Some SSU students, faculty, staff, and alumni are upset by this degree, describing it as “dishonorable.”
As someone who has taught at SSU for the last four years, this reporter has been interviewing members of our academic community about the matter. The upset ones have a website to express their complaints: Shame On SSU.
Why so upset?
Weill was CEO of Citigroup, the largest of the “too-big-to-fail” banks bailed out by taxpayers. Last year he gave $12 million for SSU’s new Green Music Center (GMC). At issue are how Weill got that money and what strings were attached to his passing it on to SSU.
A major purveyor of toxic mortgages, Citigroup required $45 billion in government investment and a $300 billion guarantee of its bad assets to avoid bankruptcy. Weill retired shortly before the 2008 crash. “Laughing All the Way From the Bank” was the New York Times headline.
Graduating senior Melanie Sanders says,
Sandy Weill is greedy. He is a symbol of a nation’s economy becoming increasingly unbalanced and building the accounts of the ultra rich on the backs of the very poor. Half of my school loans are with Citigroup. I once took out $15,000 in student loans. Now $29,365 is due.
Such debt doubling is no longer unusual. It used to be called usury and was considered at least immoral and often illegal. Weill, Citigroup and other big banks create debt bondage to banks. The national student debt recently reached $1 trillion, which is larger than all the credit card debt. What futures might these college students have to look forward to? Sanders added that,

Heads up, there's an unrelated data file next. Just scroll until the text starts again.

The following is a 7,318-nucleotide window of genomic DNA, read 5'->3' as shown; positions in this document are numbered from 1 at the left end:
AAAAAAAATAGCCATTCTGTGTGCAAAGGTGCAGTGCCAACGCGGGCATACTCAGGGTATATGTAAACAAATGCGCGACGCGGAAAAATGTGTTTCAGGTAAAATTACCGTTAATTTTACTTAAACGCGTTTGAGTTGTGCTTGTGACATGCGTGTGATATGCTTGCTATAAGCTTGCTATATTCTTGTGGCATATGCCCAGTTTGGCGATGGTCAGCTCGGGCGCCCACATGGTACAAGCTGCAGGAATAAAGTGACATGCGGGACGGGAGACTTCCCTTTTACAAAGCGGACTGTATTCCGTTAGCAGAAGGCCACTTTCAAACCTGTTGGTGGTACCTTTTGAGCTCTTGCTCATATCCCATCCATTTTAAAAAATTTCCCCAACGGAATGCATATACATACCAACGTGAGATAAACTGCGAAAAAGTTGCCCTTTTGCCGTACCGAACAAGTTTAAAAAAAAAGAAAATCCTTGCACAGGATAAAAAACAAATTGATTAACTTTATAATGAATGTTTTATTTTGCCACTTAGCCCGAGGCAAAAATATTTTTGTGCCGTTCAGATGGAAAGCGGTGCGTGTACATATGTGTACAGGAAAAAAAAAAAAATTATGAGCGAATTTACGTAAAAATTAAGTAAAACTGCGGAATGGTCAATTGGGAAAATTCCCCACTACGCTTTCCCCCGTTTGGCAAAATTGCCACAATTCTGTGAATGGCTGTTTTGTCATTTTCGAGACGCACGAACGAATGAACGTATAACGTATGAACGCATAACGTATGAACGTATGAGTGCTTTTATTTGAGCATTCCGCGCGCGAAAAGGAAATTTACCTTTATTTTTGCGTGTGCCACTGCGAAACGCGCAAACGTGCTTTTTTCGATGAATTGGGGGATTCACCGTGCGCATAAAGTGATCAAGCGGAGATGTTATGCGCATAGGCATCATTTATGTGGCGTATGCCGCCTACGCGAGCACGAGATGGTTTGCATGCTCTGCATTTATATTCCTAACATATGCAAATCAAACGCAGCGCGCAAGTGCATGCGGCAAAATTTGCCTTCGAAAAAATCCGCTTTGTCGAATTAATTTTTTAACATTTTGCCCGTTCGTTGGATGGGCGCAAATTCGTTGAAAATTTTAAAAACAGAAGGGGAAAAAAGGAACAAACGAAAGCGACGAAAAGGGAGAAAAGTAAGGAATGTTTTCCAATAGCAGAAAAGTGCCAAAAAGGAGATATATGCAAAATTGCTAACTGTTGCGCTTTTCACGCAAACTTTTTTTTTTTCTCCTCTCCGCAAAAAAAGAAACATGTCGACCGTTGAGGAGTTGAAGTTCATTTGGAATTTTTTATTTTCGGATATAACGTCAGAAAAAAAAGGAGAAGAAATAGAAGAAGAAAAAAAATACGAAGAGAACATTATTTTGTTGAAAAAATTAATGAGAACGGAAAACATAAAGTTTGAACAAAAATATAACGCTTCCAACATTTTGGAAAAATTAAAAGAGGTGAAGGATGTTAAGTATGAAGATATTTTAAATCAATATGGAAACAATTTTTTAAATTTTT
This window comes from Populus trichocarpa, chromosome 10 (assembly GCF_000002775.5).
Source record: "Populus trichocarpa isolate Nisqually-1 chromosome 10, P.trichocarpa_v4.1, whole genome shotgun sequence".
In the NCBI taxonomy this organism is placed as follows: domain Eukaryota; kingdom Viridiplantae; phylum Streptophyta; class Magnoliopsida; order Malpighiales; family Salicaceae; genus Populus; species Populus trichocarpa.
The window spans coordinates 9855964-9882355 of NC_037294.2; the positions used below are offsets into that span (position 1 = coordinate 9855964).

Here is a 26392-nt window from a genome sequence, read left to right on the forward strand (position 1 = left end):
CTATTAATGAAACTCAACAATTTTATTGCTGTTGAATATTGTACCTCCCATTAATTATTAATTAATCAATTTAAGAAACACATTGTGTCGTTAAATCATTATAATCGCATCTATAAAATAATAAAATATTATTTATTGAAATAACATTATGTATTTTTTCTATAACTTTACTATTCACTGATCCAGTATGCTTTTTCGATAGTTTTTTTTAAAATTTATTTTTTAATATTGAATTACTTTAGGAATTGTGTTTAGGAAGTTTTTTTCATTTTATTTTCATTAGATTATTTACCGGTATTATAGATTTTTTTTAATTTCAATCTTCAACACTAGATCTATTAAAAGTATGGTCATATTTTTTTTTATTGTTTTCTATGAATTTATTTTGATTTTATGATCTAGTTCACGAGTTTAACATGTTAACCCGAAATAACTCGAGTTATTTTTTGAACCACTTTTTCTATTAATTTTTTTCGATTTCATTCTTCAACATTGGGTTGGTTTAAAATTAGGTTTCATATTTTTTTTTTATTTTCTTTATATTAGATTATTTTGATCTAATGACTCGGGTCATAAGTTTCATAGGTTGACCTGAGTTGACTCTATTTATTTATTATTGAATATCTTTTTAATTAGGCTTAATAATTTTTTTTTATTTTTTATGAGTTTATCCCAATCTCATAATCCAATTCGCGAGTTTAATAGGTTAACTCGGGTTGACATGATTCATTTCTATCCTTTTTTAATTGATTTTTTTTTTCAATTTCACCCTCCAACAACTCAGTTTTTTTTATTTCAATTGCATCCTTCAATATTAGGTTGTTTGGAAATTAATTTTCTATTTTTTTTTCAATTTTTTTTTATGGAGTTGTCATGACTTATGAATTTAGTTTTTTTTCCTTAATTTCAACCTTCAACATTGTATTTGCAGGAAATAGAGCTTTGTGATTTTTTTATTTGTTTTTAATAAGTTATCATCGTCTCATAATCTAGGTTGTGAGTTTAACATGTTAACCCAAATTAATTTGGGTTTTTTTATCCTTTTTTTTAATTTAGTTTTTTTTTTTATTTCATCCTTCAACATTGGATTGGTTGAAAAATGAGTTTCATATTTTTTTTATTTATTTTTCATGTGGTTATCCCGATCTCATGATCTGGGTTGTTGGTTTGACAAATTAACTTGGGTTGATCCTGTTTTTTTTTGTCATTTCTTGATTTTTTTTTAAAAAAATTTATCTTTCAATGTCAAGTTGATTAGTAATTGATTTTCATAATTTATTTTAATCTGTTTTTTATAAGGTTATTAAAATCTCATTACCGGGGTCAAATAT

I am financially broken by his former company and unlikely to recover. I’m compelled to protest this award. I must now call my grandma and explain that I’ll be protesting at my graduation ceremony. I am personally offended that he will be at my graduation and receiving a degree.
SSU offends many by this decision.
“Weill represents a misuse of power, a lack of accountability, and economic abuse of people,” commented another graduating student, Christopher Bowers.
“Tainted money” and “reparations for ill-gotten sins” is how one retired faculty member describes Weill’s gift. He adds that the honorary degree is a symbolic “absolution of sins.”
Citigroup has paid many fines over the years, including $3 billion for involvement in the Enron scandal. As California’s Attorney General Jerry Brown wrote that Citigroup “knowingly stole from customers, mostly poor people and the recently deceased.” It has been charged numerous times with fraud, conflict of interest, and outright theft.
“For He’s a Jolly Good Scoundrel” was the title editor Robert Scheer used in an article on Weill in the April 19 The Nation issue. It describes Weill as a “hustler who led the successful lobbying to reverse the Glass-Steagall law” in 1999. Enacted after the Great Depression to protect us from the kind of economic collapse that we are now experiencing, Glass-Steagall had been a firewall between investment and commercial banks.
With the reversal of Glass Steagall, up went Weill’s fortunes and those of his 1% friends; down went the 99%, as the gap between the rich and the poor grew. Forbes magazine has listed Weill as the 75th richest American. His Sonoma estate cost $30 million, which included a red Ferrari. Is this a good model for students? Or does it corrupt them?
“Is this a doctorate honoring anything besides being the largest recent donor to the Green Music Center?” asks SSU Sociology Professor Peter Phillips. “It seems to smack of buying the honor instead of earning it.”
Some alumni are also disturbed by this degree. “It is with great shame that I am writing this letter to you,” begins Elaine Hotz in a letter to SSU President Ruben Arminana. “I am an alumna of Sonoma State, graduating in l975. At my graduation I was one of the main speakers.”
Holtz documents the harm that Weill has done, noting,